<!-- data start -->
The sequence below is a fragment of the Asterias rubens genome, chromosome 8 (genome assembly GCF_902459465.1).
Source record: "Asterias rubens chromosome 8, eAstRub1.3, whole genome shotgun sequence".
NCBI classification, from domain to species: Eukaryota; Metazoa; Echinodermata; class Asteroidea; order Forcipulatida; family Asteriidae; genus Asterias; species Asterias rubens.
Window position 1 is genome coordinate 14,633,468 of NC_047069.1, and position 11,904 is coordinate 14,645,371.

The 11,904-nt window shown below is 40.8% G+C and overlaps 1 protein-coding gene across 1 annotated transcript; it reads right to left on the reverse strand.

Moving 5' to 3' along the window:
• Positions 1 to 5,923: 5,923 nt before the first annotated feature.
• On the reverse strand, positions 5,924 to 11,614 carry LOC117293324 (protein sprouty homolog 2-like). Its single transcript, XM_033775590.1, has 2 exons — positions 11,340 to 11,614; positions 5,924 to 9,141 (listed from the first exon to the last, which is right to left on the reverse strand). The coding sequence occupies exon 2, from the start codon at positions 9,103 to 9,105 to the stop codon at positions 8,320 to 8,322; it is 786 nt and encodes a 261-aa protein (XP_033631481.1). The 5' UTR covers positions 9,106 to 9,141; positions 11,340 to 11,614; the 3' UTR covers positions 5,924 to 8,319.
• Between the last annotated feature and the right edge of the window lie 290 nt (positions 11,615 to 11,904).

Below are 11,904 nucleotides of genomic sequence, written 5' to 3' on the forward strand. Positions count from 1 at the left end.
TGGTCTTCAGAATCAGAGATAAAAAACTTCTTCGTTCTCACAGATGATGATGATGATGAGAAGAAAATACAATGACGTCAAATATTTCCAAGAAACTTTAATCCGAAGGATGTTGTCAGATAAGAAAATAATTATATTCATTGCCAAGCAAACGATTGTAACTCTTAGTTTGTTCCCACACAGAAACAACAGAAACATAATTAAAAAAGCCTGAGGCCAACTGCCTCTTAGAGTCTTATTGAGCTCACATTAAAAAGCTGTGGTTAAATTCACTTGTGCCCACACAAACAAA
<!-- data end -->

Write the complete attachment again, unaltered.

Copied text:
The sequence below is a fragment of the Asterias rubens genome, chromosome 8 (genome assembly GCF_902459465.1).
Source record: "Asterias rubens chromosome 8, eAstRub1.3, whole genome shotgun sequence".
NCBI classification, from domain to species: Eukaryota; Metazoa; Echinodermata; class Asteroidea; order Forcipulatida; family Asteriidae; genus Asterias; species Asterias rubens.
Window position 1 is genome coordinate 14,633,468 of NC_047069.1, and position 11,904 is coordinate 14,645,371.

The 11,904-nt window shown below is 40.8% G+C and overlaps 1 protein-coding gene across 1 annotated transcript; it reads right to left on the reverse strand.

Moving 5' to 3' along the window:
• Positions 1 to 5,923: 5,923 nt before the first annotated feature.
• On the reverse strand, positions 5,924 to 11,614 carry LOC117293324 (protein sprouty homolog 2-like). Its single transcript, XM_033775590.1, has 2 exons — positions 11,340 to 11,614; positions 5,924 to 9,141 (listed from the first exon to the last, which is right to left on the reverse strand). The coding sequence occupies exon 2, from the start codon at positions 9,103 to 9,105 to the stop codon at positions 8,320 to 8,322; it is 786 nt and encodes a 261-aa protein (XP_033631481.1). The 5' UTR covers positions 9,106 to 9,141; positions 11,340 to 11,614; the 3' UTR covers positions 5,924 to 8,319.
• Between the last annotated feature and the right edge of the window lie 290 nt (positions 11,615 to 11,904).

Below are 11,904 nucleotides of genomic sequence, written 5' to 3' on the forward strand. Positions count from 1 at the left end.
TGGTCTTCAGAATCAGAGATAAAAAACTTCTTCGTTCTCACAGATGATGATGATGATGAGAAGAAAATACAATGACGTCAAATATTTCCAAGAAACTTTAATCCGAAGGATGTTGTCAGATAAGAAAATAATTATATTCATTGCCAAGCAAACGATTGTAACTCTTAGTTTGTTCCCACACAGAAACAACAGAAACATAATTAAAAAAGCCTGAGGCCAACTGCCTCTTAGAGTCTTATTGAGCTCACATTAAAAAGCTGTGGTTAAATTCACTTGTGCCCACACAAACAAA